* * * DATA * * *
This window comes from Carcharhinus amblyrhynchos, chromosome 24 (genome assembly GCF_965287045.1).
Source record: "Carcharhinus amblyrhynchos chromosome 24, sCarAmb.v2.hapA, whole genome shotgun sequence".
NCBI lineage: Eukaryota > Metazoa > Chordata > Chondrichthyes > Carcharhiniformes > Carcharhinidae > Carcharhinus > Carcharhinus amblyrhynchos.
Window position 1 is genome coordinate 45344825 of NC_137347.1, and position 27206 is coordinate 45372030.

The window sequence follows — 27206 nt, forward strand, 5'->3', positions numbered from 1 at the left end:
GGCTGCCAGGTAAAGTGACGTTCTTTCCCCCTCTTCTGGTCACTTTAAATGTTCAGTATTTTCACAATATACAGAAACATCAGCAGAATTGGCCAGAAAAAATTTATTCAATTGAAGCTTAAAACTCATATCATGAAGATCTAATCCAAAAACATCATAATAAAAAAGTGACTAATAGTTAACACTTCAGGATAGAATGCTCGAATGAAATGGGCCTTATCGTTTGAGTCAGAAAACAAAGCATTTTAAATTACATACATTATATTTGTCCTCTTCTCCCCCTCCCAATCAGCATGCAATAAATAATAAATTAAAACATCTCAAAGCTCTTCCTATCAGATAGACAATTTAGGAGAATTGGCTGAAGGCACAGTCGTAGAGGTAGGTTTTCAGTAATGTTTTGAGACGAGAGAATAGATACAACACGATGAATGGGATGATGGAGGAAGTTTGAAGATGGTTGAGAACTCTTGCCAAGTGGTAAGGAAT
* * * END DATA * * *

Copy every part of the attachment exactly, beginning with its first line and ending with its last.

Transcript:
This window comes from Carcharhinus amblyrhynchos, chromosome 24 (genome assembly GCF_965287045.1).
Source record: "Carcharhinus amblyrhynchos chromosome 24, sCarAmb.v2.hapA, whole genome shotgun sequence".
NCBI lineage: Eukaryota > Metazoa > Chordata > Chondrichthyes > Carcharhiniformes > Carcharhinidae > Carcharhinus > Carcharhinus amblyrhynchos.
Window position 1 is genome coordinate 45344825 of NC_137347.1, and position 27206 is coordinate 45372030.

The window sequence follows — 27206 nt, forward strand, 5'->3', positions numbered from 1 at the left end:
GGCTGCCAGGTAAAGTGACGTTCTTTCCCCCTCTTCTGGTCACTTTAAATGTTCAGTATTTTCACAATATACAGAAACATCAGCAGAATTGGCCAGAAAAAATTTATTCAATTGAAGCTTAAAACTCATATCATGAAGATCTAATCCAAAAACATCATAATAAAAAAGTGACTAATAGTTAACACTTCAGGATAGAATGCTCGAATGAAATGGGCCTTATCGTTTGAGTCAGAAAACAAAGCATTTTAAATTACATACATTATATTTGTCCTCTTCTCCCCCTCCCAATCAGCATGCAATAAATAATAAATTAAAACATCTCAAAGCTCTTCCTATCAGATAGACAATTTAGGAGAATTGGCTGAAGGCACAGTCGTAGAGGTAGGTTTTCAGTAATGTTTTGAGACGAGAGAATAGATACAACACGATGAATGGGATGATGGAGGAAGTTTGAAGATGGTTGAGAACTCTTGCCAAGTGGTAAGGAAT